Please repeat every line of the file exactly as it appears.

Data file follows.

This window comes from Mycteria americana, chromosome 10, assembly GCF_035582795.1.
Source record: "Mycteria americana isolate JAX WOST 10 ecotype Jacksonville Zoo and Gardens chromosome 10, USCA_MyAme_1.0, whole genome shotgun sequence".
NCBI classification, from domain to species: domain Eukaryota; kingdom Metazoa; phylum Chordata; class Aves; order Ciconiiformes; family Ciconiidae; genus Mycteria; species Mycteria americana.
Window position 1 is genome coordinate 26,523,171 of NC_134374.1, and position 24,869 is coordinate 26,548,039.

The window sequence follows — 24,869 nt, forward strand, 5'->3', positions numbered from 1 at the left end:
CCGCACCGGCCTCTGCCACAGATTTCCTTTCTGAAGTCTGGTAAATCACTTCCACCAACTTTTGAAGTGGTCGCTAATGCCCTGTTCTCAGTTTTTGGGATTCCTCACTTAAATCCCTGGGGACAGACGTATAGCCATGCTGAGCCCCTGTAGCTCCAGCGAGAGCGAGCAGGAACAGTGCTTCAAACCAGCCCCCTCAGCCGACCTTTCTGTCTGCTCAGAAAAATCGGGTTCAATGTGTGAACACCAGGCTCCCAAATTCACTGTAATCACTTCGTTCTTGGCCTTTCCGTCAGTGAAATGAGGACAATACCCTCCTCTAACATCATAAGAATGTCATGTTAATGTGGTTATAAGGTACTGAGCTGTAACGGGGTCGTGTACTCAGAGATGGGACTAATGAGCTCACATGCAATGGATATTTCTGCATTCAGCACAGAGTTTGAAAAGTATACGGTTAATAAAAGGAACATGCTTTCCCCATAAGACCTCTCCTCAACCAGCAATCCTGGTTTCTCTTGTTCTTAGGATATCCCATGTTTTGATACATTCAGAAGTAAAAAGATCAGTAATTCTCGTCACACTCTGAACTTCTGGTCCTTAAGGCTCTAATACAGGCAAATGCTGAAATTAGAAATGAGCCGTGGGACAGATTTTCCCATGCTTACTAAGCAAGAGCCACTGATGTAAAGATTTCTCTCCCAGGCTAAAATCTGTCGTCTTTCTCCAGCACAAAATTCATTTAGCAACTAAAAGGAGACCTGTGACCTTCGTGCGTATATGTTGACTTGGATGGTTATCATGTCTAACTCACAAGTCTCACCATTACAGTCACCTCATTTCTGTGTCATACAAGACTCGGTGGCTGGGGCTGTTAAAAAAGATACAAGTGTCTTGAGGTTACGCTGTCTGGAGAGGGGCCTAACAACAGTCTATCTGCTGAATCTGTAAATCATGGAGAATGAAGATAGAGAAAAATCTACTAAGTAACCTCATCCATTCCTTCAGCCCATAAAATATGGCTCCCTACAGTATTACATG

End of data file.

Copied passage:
This window comes from Mycteria americana, chromosome 10, assembly GCF_035582795.1.
Source record: "Mycteria americana isolate JAX WOST 10 ecotype Jacksonville Zoo and Gardens chromosome 10, USCA_MyAme_1.0, whole genome shotgun sequence".
NCBI classification, from domain to species: domain Eukaryota; kingdom Metazoa; phylum Chordata; class Aves; order Ciconiiformes; family Ciconiidae; genus Mycteria; species Mycteria americana.
Window position 1 is genome coordinate 26,523,171 of NC_134374.1, and position 24,869 is coordinate 26,548,039.

The window sequence follows — 24,869 nt, forward strand, 5'->3', positions numbered from 1 at the left end:
CCGCACCGGCCTCTGCCACAGATTTCCTTTCTGAAGTCTGGTAAATCACTTCCACCAACTTTTGAAGTGGTCGCTAATGCCCTGTTCTCAGTTTTTGGGATTCCTCACTTAAATCCCTGGGGACAGACGTATAGCCATGCTGAGCCCCTGTAGCTCCAGCGAGAGCGAGCAGGAACAGTGCTTCAAACCAGCCCCCTCAGCCGACCTTTCTGTCTGCTCAGAAAAATCGGGTTCAATGTGTGAACACCAGGCTCCCAAATTCACTGTAATCACTTCGTTCTTGGCCTTTCCGTCAGTGAAATGAGGACAATACCCTCCTCTAACATCATAAGAATGTCATGTTAATGTGGTTATAAGGTACTGAGCTGTAACGGGGTCGTGTACTCAGAGATGGGACTAATGAGCTCACATGCAATGGATATTTCTGCATTCAGCACAGAGTTTGAAAAGTATACGGTTAATAAAAGGAACATGCTTTCCCCATAAGACCTCTCCTCAACCAGCAATCCTGGTTTCTCTTGTTCTTAGGATATCCCATGTTTTGATACATTCAGAAGTAAAAAGATCAGTAATTCTCGTCACACTCTGAACTTCTGGTCCTTAAGGCTCTAATACAGGCAAATGCTGAAATTAGAAATGAGCCGTGGGACAGATTTTCCCATGCTTACTAAGCAAGAGCCACTGATGTAAAGATTTCTCTCCCAGGCTAAAATCTGTCGTCTTTCTCCAGCACAAAATTCATTTAGCAACTAAAAGGAGACCTGTGACCTTCGTGCGTATATGTTGACTTGGATGGTTATCATGTCTAACTCACAAGTCTCACCATTACAGTCACCTCATTTCTGTGTCATACAAGACTCGGTGGCTGGGGCTGTTAAAAAAGATACAAGTGTCTTGAGGTTACGCTGTCTGGAGAGGGGCCTAACAACAGTCTATCTGCTGAATCTGTAAATCATGGAGAATGAAGATAGAGAAAAATCTACTAAGTAACCTCATCCATTCCTTCAGCCCATAAAATATGGCTCCCTACAGTATTACATG